Although the Torah makes various references to the character of Yitro, or more precisely, Choten Moshe, it is unclear exactly who Yitro was, whether he joined up with Bnei Yisrael, and if he even converted to Judaism. Additionally, his many names make him an even more complex character. Ostensibly, based on the Pesukim in this week’s Parsha, one would conclude Yitro to be positive force within the community as he helped Moshe organize his work to effectively judge Bnei Yisrael and he even has the illustrious title of “Choten Moshe.” However, one could also say that since he is still referred to as Kohen Midyan, a title linked to Avodah Zarah and other bad Midot that Midyanim exemplified, perhaps he is not the Tzadik that we perceive him to be.
The Ohr Hachayim Hakadosh clarifies that Yitro had a choice with regards to his title. Upon joining Bnei Yisrael he could retained his title of Kohen Midyan that linked him to his evil past, or he could have chosen the title of Choten Moshe which hints his righteousness. He in fact chooses the second one which he feels to be more honorable and would lead one to conclude that indeed Yitro was a Tzadik. In fact, heretofore Yitro is referred to only as Choten Moshe.
Additionally, later on in Sefer Bemidbar, Yitro is mentioned again. Bnei Yisrael believed that they were finally ready to enter Eretz Yisrael, although they are unaware of the future events with regards to Chet Hamiraglim, and Moshe asked Yitro to join them on their quest while even offering him a prominent position of overseer. Although Yitro is referred to in Sefer Bemidbar as a Midyani, he also called Choten Moshe and his name Yitro is not mentioned. However, Yitro responds that he wants to return home, and it is yet ambiguous as to whether Yitro ends up joining Bnei Yisrael. The Ramban believes that since Yitro did not respond to Moshe’s final plea for him to remain, it must be that Yitro did accept the invitation to join Bnei Yisrael. Furthermore, in Sefer Shoftim the Navi records how Yael, who saves the Jews by killing Sisra, is the wife of Chever, one of Yitro’s names. From here one could conclude that indeed Yitro joined Bnei Yisrael as they later had good relations in Eretz Yisrael and Yitro’s family even had some land. It is even possible to suggest that Yitro converted to Judaism. However, one could also say that Chever’s status as a Jew is unclear as he still had some ties to the enemy. Nevertheless, it is clear that Yitro joined up with Bnei Yisrael.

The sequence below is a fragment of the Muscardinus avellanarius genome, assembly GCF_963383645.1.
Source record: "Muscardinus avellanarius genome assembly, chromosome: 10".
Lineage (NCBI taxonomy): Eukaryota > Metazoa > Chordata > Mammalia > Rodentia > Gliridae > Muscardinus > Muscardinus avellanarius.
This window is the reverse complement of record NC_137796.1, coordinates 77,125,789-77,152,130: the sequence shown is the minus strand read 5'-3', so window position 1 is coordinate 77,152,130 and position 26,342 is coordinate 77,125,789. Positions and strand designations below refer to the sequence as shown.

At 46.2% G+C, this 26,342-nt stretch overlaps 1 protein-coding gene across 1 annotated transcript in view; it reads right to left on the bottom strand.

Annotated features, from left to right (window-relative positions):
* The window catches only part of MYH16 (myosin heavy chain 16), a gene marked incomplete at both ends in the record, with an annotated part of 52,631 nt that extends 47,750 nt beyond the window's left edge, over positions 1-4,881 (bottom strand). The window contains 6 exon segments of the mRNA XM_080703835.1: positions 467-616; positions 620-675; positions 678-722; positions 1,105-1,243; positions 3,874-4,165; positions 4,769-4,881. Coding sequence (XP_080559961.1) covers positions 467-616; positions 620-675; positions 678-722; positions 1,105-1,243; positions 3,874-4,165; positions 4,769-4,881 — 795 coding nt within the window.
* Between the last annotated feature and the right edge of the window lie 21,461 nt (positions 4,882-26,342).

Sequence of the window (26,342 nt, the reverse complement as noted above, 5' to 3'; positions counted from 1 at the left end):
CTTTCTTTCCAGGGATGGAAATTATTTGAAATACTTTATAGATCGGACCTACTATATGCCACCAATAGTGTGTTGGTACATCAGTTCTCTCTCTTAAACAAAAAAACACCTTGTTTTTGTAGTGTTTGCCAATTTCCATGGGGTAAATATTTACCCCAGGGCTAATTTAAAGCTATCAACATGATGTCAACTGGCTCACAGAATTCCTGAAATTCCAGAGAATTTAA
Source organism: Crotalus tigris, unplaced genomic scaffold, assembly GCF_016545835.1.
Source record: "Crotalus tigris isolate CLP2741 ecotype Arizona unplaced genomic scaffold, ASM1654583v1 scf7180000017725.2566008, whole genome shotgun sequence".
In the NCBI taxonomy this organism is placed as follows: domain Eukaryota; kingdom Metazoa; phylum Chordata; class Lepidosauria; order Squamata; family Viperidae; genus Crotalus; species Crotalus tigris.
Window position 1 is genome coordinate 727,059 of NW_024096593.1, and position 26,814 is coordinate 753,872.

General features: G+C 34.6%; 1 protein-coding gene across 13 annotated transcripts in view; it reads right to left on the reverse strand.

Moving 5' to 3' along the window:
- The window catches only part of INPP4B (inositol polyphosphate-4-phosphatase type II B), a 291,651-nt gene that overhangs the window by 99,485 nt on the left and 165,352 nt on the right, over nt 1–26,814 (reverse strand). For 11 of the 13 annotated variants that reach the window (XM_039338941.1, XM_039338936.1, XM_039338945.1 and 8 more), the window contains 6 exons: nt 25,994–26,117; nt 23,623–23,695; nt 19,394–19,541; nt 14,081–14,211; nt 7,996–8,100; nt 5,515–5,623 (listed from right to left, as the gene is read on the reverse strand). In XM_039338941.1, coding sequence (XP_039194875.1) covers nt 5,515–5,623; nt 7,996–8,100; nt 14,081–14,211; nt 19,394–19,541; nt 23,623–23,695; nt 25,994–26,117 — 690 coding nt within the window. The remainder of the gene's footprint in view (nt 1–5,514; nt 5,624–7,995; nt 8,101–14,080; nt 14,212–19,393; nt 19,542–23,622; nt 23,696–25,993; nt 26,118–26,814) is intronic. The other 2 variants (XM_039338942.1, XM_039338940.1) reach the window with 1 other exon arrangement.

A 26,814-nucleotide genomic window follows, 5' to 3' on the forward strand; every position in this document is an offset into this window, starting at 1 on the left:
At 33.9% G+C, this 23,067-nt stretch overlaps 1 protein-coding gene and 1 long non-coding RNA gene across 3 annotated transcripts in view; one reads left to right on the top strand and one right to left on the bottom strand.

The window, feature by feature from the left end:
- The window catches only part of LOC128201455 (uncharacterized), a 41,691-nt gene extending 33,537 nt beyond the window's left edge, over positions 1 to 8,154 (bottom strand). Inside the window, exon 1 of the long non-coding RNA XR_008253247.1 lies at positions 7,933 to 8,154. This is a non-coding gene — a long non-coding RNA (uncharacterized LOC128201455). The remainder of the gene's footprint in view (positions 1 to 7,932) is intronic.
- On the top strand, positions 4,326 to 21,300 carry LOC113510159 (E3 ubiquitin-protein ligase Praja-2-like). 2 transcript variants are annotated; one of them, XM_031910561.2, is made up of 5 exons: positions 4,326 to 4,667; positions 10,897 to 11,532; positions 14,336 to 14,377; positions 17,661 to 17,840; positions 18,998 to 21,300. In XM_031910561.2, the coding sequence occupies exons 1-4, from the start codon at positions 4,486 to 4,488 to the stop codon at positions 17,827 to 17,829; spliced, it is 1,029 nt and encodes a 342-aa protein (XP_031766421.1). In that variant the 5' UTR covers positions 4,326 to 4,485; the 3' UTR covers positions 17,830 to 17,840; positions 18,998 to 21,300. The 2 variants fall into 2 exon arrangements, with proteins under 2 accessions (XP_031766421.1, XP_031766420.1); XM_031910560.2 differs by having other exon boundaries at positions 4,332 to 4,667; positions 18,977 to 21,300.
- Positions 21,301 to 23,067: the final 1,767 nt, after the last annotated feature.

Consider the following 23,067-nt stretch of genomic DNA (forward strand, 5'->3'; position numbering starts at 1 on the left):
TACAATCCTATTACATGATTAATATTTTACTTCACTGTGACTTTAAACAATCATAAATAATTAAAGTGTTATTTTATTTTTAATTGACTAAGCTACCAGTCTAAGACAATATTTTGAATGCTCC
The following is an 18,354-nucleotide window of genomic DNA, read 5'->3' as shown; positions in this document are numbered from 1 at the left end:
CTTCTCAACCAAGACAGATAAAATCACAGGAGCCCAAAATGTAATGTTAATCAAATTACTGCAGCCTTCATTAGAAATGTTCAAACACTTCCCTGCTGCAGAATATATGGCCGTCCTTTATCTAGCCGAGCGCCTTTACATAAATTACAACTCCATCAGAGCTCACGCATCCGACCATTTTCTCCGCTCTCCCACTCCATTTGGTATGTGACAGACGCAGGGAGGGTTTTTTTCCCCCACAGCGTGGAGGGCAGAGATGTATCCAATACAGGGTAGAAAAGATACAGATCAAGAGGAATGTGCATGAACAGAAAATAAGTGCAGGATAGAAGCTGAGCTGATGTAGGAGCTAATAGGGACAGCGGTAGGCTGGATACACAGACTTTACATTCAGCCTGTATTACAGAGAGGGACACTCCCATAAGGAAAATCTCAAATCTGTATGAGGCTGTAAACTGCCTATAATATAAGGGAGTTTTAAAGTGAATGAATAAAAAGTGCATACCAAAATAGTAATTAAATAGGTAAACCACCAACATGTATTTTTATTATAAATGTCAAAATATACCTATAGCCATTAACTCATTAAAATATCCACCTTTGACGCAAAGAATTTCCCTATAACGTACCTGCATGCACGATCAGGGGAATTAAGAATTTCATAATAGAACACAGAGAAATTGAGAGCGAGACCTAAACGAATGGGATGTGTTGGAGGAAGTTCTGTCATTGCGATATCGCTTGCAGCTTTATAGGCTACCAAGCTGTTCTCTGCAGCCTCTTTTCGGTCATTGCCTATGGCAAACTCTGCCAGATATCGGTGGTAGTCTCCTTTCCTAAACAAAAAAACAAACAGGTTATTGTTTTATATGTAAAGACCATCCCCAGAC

Returning back to this week’s Parsha, with regards to Yitro’s conversion, it is probable that at least at this time Yitro did not convert. First of all, as Amos Chacham in Da’at Mikra points out, Yitro went home in this Parsha, which implies that he did not become Jewish. Additionally, the Torah uses the word Vayishalach instead of Vayishlach with regards to Moshe’s sending away of Yitro. The former is a more forceful form of the word, which also implies that Yitro did not convert. Furthermore, Yitro first refers to Hashem as Elokim, the word that outsiders use, and subsequently when Yitro talks to Moshe about what happened, Yitro begins to use Hashem’s actual name. However, Moshe then uses the name of Elokim with Yitro, which again implies that the latter remained an outsider. Finally, if Yitro were indeed still a non-Jew, it would make sense for him to be interested in the appointing of the judges, as it is one of the Sheva Mitzvot Bnei Noach that all non-Jews must observe.
It seems from the end of the story in this week’s Parsha that Yitro was still a non-Jew. However, as a gentile, Yitro’s interest and devotion to the existence of Am Yisrael is remarkable. It is therefore important to recognize how important our relations to the outside world are, and how they can help us in our development as a nation and as individuals.
-Adapted from various Shiurim given by Mr. Ezra Frazer at TABC.